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Do you buy cheap knives anymore?

Discussion in 'General Knife Discussion' started by Chinikaylo, Dec 7, 2010.

  1. simple6

    simple6

    369
    Oct 6, 2002
    Hell no, never did. My first was the cheapest, it was a Cold Steel. Don't remember the model but it was about 15yrs ago when they had plastic pocket clips. Still have it. :)
     
  2. Charlie Mike

    Charlie Mike Sober since 1-7-14 (still a Paranoid Nutjob) Knifemaker / Craftsman / Service Provider

    Nov 1, 2000
    I bought my first high end production 10 years ago. A Buck/Strider 880 @ $140 from One Stop Knife Shop.
     
  3. 22-rimfire

    22-rimfire Gold Member Gold Member

    Nov 20, 2005
    High end seems to be a moving target based on your financial ability. I know when I see a "high end" knife, but there are so many good ones in between. I would raise the bar to $100 for high end, and lower the bar to $25 or less for low end (excluding SAKs as they are a good value). Lots of very good knives in the $25 to $100 price range.
     
  4. Robert.B

    Robert.B

    Apr 17, 2003
    lots of good knives in the $8 - $15 range too :):thumbup:
     
  5. Revolverrodger

    Revolverrodger

    Jul 23, 2007
    It's not the cheap price knife but rather the made in China crap I avoid...
     
  6. risen

    risen Banned BANNED

    502
    Sep 18, 2010
    Sanrenmu's made in China, and I like them just fine.

    Got way more expensive knives, but for everyday beating, I'll stick with low-priced quality knives. If they break, no worries.

    SAKs are great, too.

    :cool:
     
    Last edited: Jan 12, 2011
  7. Robert.B

    Robert.B

    Apr 17, 2003
    Opinel, a few china brands (rough rider and sanrenmu have proven them self as hard users), mora and a few others are all ridiculously cheap but overlooked...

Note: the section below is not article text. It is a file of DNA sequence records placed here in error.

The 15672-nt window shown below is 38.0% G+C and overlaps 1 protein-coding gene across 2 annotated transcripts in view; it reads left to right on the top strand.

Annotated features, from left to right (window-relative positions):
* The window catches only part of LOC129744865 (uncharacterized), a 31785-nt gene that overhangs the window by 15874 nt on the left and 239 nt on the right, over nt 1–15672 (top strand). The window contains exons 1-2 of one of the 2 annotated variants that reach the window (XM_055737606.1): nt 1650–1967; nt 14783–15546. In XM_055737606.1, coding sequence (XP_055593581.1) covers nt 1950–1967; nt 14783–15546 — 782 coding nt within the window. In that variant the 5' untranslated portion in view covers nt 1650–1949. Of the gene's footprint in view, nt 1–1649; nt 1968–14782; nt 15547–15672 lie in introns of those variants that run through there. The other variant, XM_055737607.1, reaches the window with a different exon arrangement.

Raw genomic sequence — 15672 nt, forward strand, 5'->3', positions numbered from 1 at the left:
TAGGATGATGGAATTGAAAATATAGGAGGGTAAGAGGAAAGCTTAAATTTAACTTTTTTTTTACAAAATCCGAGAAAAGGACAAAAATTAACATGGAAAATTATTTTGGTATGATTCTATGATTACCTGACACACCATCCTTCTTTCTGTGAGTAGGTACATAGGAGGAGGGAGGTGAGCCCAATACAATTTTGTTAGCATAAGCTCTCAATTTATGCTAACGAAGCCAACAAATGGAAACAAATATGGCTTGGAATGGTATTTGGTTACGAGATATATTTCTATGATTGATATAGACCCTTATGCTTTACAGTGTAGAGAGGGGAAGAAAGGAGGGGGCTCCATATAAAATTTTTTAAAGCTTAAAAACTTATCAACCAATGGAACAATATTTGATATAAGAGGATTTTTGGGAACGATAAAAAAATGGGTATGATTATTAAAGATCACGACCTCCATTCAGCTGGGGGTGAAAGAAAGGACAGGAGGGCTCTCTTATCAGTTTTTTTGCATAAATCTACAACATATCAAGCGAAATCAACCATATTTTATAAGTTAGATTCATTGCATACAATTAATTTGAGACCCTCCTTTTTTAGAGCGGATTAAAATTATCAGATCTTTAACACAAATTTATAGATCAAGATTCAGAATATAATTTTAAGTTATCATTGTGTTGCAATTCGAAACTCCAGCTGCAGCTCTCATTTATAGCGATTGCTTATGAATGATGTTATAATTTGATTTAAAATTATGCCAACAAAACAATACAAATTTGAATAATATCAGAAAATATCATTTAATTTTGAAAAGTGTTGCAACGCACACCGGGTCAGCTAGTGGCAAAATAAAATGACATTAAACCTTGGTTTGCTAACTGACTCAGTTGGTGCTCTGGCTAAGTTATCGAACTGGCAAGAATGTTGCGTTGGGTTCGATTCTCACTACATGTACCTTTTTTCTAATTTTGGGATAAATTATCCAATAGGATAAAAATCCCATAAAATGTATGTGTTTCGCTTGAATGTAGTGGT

...big difference between an inexpensive knife and a cheap knife.
     
  8. bigcolorz

    bigcolorz

    19
    Dec 29, 2010
    I bought a fox karambit for 130 and this is my first of the higher range. Ive bought cheaper in the past and most turnd out good. I just dont recomend judging on price but actualy on how the knife is. Most of the time when the price is up its because of the steel on the blade, type of handle, or somthing to that extent. Price can be cut in different areas so you just got to see where.
     
  9. ono724

    ono724

    Jul 17, 2010
    $17 Buck Paklite-Love it :D Inexpensive quality
     
  10. thegeek574

    thegeek574

    Sep 3, 2010
    To put is simply, i am not rich enough to have anything i am not willing to abuse. currently, all but two of the knives that i own are kershaw blems. i can use it and not feel guilty. the most expensive knife i have is a 85 dollar zt 0200 blem. the cheapest knife is a 25 dollar ener-g II. i looked at the emersons and the benchmades, and i can not see the point. however, i think my opinion will change when i am no longer 15 and on a "christmas-money" budget.
     
  11. zrfunited

    zrfunited

    724
    Dec 19, 2007
    You know Charlie, I really think that this is the smartest course of action. Especially for large locking folders.

    As far as the ops question for cheaper knives: I would have to say that I agree with a previous poster who mentioned that they buy based on value not cost. Materials and workmanship are what sell me on any particular knife.
     
  12. zrfunited

    zrfunited

    724
    Dec 19, 2007
    Holy crap!!!! You have got to be the smartest and most well spoken fifteen year old I know of. Your above post was brilliant! Congrats, glad to have you in the human race.
     
  13. TrickKnife

    TrickKnife

    4
    Feb 9, 2007
    The NIRK Tighe was the Third NIRK Knife Design. The first two by Klecker came out the year before. Then the NIRK Tighe came out when Brian teamed up with Klecker to make a knife together. There is another NIRK out at SHOT Show this year by Klecker.